One of my all-time favorite movies is Claude Lelouch's too-little-seen 1974 French love story And Now My Love. Lelouch's conceit is that true lovers are made for each other, so he starts three generations back and ends at the moment the lovers meet. Michel Gondry's current Eternal Sunshine of the Spotless Mind plays with a darker variation of the same idea. The film suggests that true lovers may be ultimately right for each other but that doesn't mean their relationship will necessarily work out. And Now My Love is a dizzy delight. Wilder in premise and less nakedly optimistic, Eternal Sunshine is dazzling and unexpectedly moving.
Written by the monumentally talented Charlie Kaufman (Being John Malkovich, Adaptation), Eternal Sunshine is the story of Joel Barish (Jim Carrey) and Clementine Kruczynski (Kate Winslet), two contemporary New Yorkers who meet at the beach, date, fall in love, move in together and then suffer an inevitable cooling of ardor that leads to bickering, mutual dissatisfaction and a radical decision to break up. After a sadly ugly fight, Clementine storms out and contacts the Lacuna Corporation where Dr. Howard Mierzwiak (Tom Wilkinson) and his team of neuroscientists specialize in erasing unwanted memories. Before Joel even realizes what's up, Clementine has had their entire relationship vaporized from her mind. When he tries to contact her, she sees him as a complete stranger. Moreover, she's already involved in a new relationship with Patrick (Elijah Wood), one of Lacuna's less-principled technicians, although Clementine has no clue about Patrick's ethical sliminess since she has no memory of Lacuna either.
Distraught and stymied, Joel decides he has no alternative but to engage Lacuna to wipe his memory clean of Clementine as well. As he's undergoing the process, however, some rooted piece of Joel's heart begins to resist the electronic nepenthe. And what follows is a typically crazy Charlie Kaufman adventure of the brain where a drugged and inert Joel tries to stash memories of Clementine into corners of his mind where Dr. Mierzwiak and his team can't locate and eradicate them. In a touching act of self-sacrifice, Joel repeatedly tucks Clementine into memories of humiliation. She comforts him as child when a bully makes him cry. She teases and encourages him as a teenager when his mother catches him masturbating. In short, Joel, who has always been less than forthcoming with Clementine, brings her into the most painful moments of his life as a strategy to keep from losing her. The narrative question is whether the tactic will work or whether Lacuna will finish the job it's been hired to do.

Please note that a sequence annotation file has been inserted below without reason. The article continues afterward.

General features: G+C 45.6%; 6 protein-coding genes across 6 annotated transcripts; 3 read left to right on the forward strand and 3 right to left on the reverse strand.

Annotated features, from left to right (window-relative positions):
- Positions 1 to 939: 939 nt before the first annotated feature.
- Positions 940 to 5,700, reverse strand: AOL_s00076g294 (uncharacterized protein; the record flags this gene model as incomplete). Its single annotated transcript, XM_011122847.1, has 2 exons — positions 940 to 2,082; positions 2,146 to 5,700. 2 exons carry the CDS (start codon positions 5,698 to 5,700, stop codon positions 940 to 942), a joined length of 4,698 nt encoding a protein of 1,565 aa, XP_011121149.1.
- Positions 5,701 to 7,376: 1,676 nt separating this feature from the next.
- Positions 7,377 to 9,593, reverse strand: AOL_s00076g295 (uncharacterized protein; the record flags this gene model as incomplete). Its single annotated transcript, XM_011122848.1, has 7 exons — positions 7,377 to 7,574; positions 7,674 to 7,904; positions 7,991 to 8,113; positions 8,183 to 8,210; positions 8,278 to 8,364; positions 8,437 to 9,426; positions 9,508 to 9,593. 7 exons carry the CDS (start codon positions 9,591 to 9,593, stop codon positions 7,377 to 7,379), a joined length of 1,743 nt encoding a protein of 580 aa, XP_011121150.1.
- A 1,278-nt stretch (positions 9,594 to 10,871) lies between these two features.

A viewer can easily provide such a chronological account of what happens to Joel and Clementine. But this is a Charlie Kaufman script, and nothing unfolds in a straightforward manner. The structure of the film is an elaborate jigsaw puzzle. It starts near the end and moves in jerks and shimmers back toward the beginning. Kaufman's brilliance here as elsewhere is that he keeps us confident that any momentary confusion we experience is purposeful and will ultimately be clarified.
Less successful is a subplot about the Lacuna employees that rears up along the way like a mushroom on a neatly mowed lawn. Dr. Mierzwiak has designed the memory-erasing techniques, but he routinely relies on his staff to execute the process in long overnight sessions while the client is asleep. Joel's chances of holding onto his memories of Clementine are enhanced by the fact that Patrick doesn't bother to stay on site as he's supposed to while Stan (Mark Ruffalo) and Mary (Kirsten Dunst) put Joel's erasing program on autopilot and stage a sexual bacchanal fueled by Joel's liquor cabinet. The subplot provides an essential twist that feeds back into the main storyline, but the story of Mary and Stan feels under-baked and contrived. More is hinted at than the film has time to explore. While I am complaining, I might also gripe that the whole of the film runs five to seven minutes too long. The denouement explains where the film should have dared merely to suggest. Had it ended with a reprise of the opening sequence with Joel and Clementine meeting on the beach, it would have achieved everything it does now and sustained an even greater degree of intriguing ambiguity.
But don't get me wrong. Eternal Sunshine is a terrific movie. Winslet exhibits once again that she's a gifted actress who, Titanic's excess notwithstanding, is committed to choosing quality roles. And Carrey proves for the first time in his career that he's got real chops. He was brilliant in Man on the Moon, but in Andy Kaufman, he still wasn't playing a normal human being. Here, he is, and he's very fine.
And from a movie this fundamentally kooky, we don't expect wisdom. But we get it. Forgive and forget, the old saw goes. But this picture illustrates that to forgive, which is essential to loving, we must remember.